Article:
Our water bill stayed the same when we first switched to cloth. Then it went up once we had two in cloth and I was washing every other day. Now that we're back down to one in cloth diapers the water bill is lower than it was, though slightly higher than it was pre-cloth diapers. But we're also a family of four which means we have twice as much laundry. It's strange how laundry seems to triple with the addition of a baby.
I'd think with a more efficient washer, even if it's not a super fancy energy star front loader, you'd still cut your water bill down a few dollars.
My water bill has gone up that much in the last several months as well and I'm 12 years past washing diapers. The Water Bureau had a big rate increase about then; that may account for the larger bills.
Just as an aside- we noticed a creep up in our bill last year that was related to to the tiolet cistern running. If you see this increase check all the stuff in your house for leaks etc.
With three children I find we do laundry about 5 times/week (at least- and that does not include the special whites wash)). I have been trying to minimise for all sorts of reasons- environmentals and financial with little success.
this is an old thread that i stumbled on accidentally, but i'll comment anyway.
we use cloth diapers and we (mainly *I* because I change most of the diapers around here) love it. our reasons for doing cloth are not environmental. they are #1) because my kids have sensitive skin and i don't like the chemicals that are used in disposables and #2) financial reasons.
we used 7th generation disposables with our first kid. but i was always interested in doing cloth, so for our second kid i decided to give it a go. in the beginning it can be kind of overwhelming because there is sooooo much to learn and soooo many diapers to choose from. we tried a bunch before deciding that regular old prefolds and thirsties covers were the best choice for us. however i did have most of my prefolds converted to "prefitteds" (prefold diapers that are made into fitted diapers). and right now i am in the process of converting the rest myself.
i didn't get a chance to read over all of the comments but did notice a few very negative comments about the "dark side" of using cloth or whatever. what about the "dark side" of how disposable diapers are made? yeah washing cloth diapers does use more water and more energy, but what about the water and energy (not to mention chemicals) used to make sposies?? there is a lot more to the negative side of sposies than just the fact that they sit in a landfill for 500 years. again, like i said, it was not an environmental decision for us, and certainly not a political one. it was about our kids' health more than anything. but if you want to talk about the "evil" side of cloth diapering, you need to really look at how disposables are made first....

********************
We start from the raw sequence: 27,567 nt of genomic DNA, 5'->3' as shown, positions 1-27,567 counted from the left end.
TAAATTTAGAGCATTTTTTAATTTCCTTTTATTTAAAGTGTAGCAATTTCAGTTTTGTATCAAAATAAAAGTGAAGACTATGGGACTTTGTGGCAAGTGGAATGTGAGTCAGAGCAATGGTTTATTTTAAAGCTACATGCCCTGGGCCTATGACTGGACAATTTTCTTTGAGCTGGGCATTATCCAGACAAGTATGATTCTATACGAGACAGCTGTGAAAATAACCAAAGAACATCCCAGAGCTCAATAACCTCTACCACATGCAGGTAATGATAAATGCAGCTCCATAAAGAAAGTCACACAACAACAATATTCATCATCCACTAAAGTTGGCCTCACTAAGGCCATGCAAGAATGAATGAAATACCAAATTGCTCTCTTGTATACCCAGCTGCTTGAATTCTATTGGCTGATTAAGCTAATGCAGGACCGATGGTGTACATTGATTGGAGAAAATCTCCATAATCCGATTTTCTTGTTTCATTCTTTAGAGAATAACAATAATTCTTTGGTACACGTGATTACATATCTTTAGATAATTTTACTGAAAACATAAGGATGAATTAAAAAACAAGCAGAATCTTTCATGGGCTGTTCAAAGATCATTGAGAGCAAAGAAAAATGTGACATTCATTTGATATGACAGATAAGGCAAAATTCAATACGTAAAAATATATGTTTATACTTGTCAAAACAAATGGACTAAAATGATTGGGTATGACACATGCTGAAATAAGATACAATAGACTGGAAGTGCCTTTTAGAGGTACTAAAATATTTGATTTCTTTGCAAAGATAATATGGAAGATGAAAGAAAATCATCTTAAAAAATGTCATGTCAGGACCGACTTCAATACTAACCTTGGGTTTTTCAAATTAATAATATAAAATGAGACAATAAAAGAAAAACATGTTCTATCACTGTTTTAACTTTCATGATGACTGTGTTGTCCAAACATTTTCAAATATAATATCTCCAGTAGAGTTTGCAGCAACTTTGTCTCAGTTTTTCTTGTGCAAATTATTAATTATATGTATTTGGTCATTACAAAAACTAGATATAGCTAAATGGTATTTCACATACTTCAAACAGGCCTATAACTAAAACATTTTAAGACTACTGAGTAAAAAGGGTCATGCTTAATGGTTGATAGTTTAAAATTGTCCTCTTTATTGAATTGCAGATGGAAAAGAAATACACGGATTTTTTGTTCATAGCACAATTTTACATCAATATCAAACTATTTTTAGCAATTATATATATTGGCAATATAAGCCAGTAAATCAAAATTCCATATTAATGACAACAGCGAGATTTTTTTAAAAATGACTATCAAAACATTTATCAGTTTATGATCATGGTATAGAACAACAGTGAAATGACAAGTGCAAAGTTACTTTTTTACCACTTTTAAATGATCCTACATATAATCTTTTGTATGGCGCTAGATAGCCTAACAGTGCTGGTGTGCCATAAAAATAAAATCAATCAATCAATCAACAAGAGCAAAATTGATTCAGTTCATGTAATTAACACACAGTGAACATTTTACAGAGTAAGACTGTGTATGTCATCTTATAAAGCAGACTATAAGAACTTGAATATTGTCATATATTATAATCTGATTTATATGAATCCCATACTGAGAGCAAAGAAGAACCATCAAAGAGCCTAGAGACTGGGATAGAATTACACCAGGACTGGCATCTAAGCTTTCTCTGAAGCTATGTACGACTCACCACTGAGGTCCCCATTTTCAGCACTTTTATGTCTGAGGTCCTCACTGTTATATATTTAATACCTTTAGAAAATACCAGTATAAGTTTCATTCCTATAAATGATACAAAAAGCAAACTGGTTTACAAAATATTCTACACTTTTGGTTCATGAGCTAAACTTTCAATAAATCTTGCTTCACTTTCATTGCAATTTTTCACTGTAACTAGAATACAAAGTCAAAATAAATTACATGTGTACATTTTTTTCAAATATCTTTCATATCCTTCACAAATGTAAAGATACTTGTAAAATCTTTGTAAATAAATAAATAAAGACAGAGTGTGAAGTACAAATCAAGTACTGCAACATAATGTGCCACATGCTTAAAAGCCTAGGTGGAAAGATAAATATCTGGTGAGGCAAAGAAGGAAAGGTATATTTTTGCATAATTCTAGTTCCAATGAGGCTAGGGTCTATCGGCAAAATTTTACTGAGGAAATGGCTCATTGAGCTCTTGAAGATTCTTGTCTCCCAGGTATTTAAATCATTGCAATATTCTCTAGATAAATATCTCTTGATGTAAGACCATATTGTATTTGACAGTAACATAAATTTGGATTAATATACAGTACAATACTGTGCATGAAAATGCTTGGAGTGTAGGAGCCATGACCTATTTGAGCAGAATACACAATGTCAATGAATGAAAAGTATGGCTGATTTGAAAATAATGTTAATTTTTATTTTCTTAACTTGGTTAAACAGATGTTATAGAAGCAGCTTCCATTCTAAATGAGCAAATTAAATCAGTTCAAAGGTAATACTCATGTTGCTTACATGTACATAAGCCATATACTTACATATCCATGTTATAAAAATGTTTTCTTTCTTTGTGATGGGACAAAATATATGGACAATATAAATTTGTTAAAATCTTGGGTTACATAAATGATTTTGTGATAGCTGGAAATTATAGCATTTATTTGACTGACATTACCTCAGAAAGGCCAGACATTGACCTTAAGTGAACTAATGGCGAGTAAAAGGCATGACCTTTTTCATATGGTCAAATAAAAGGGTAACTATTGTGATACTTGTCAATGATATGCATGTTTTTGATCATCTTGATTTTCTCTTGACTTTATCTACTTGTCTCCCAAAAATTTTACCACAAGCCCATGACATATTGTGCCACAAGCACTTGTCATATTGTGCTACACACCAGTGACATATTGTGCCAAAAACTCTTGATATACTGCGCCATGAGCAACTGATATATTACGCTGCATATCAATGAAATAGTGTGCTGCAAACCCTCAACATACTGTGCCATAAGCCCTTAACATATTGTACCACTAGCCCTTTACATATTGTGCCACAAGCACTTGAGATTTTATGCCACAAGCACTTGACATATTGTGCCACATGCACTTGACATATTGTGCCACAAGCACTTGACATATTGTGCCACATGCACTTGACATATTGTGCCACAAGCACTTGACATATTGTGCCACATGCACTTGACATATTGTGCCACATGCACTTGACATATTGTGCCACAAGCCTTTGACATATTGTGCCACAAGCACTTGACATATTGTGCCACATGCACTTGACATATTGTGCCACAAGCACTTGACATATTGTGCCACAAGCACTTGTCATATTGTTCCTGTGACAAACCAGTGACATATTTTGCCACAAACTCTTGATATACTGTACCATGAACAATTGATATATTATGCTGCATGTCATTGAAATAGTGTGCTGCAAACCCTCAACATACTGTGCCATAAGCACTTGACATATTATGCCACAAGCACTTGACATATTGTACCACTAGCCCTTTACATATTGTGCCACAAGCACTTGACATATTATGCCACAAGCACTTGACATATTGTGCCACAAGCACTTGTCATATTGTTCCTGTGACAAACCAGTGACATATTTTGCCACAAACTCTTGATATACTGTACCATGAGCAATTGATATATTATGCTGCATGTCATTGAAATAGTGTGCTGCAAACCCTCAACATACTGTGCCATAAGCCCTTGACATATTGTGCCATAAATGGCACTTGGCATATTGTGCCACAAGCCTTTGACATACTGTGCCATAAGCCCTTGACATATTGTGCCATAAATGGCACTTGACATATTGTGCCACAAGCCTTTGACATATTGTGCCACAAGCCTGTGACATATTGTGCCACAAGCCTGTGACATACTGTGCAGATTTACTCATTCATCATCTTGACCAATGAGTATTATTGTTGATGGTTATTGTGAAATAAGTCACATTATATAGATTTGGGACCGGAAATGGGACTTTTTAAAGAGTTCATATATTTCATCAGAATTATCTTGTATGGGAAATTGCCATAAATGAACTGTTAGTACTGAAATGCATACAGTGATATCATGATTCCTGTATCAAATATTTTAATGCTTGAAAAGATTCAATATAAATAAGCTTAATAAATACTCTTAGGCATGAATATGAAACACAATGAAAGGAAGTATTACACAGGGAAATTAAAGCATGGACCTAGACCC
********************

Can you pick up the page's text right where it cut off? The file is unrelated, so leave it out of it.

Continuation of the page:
nobody i know that uses cloth really folds them. they toss them in a basket.
also, are you aware that you are NOT supposed to throw the poop in the trash? you are supposed to dump it in the toilet and flush.
that said, my sister used mostly disposable but she always used a flushable liner for discarding solid waste.
Cloth diapers worked fine for us when the tyke was very young. We used a service so it was a weekly exchange of soiled diapers for clean ones. Super easy and in terms of water and energy I assume the service benefits from economies of scale. Would make an effort to dispose of accumulations of solid matter on soiled diapers into the toilet but otherwise it was quite simple to have a dedicated hamper with a plastic liner next to the changing table.
As the kid grew up towards toddler size, the cloth diapers just did not fit well so we switched to the most ecological disposables we could find affordably online. Mostly 7th generaton.
Baby clothing is most important issue for all parent. You have to take care of baby clothing,diapering etc. There are variety of diapers are available in market so you can choose as per baby's size. Diapers are necessary for all new born babies.